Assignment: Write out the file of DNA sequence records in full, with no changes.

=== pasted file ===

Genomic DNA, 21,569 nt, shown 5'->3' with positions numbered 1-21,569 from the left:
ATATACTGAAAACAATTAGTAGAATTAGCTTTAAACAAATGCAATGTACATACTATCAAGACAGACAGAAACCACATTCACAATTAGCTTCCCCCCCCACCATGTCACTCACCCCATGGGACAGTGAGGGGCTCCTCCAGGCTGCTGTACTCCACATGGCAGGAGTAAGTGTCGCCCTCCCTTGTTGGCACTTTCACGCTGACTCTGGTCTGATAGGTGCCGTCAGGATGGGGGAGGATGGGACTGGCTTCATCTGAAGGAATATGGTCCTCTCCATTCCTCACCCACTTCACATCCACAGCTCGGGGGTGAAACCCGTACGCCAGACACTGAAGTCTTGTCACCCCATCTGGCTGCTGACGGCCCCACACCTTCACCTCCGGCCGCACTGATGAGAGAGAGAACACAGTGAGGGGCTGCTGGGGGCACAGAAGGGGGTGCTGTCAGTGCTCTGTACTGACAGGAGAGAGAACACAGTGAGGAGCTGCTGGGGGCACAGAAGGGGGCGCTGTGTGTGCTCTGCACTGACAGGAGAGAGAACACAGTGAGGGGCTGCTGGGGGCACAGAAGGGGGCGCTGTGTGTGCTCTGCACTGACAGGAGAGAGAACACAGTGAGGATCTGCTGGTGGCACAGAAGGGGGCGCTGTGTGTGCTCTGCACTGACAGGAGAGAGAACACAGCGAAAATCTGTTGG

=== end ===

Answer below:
Genomic DNA, 21,569 nt, shown 5'->3' with positions numbered 1-21,569 from the left:
ATATACTGAAAACAATTAGTAGAATTAGCTTTAAACAAATGCAATGTACATACTATCAAGACAGACAGAAACCACATTCACAATTAGCTTCCCCCCCCACCATGTCACTCACCCCATGGGACAGTGAGGGGCTCCTCCAGGCTGCTGTACTCCACATGGCAGGAGTAAGTGTCGCCCTCCCTTGTTGGCACTTTCACGCTGACTCTGGTCTGATAGGTGCCGTCAGGATGGGGGAGGATGGGACTGGCTTCATCTGAAGGAATATGGTCCTCTCCATTCCTCACCCACTTCACATCCACAGCTCGGGGGTGAAACCCGTACGCCAGACACTGAAGTCTTGTCACCCCATCTGGCTGCTGACGGCCCCACACCTTCACCTCCGGCCGCACTGATGAGAGAGAGAACACAGTGAGGGGCTGCTGGGGGCACAGAAGGGGGTGCTGTCAGTGCTCTGTACTGACAGGAGAGAGAACACAGTGAGGAGCTGCTGGGGGCACAGAAGGGGGCGCTGTGTGTGCTCTGCACTGACAGGAGAGAGAACACAGTGAGGGGCTGCTGGGGGCACAGAAGGGGGCGCTGTGTGTGCTCTGCACTGACAGGAGAGAGAACACAGTGAGGATCTGCTGGTGGCACAGAAGGGGGCGCTGTGTGTGCTCTGCACTGACAGGAGAGAGAACACAGCGAAAATCTGTTGG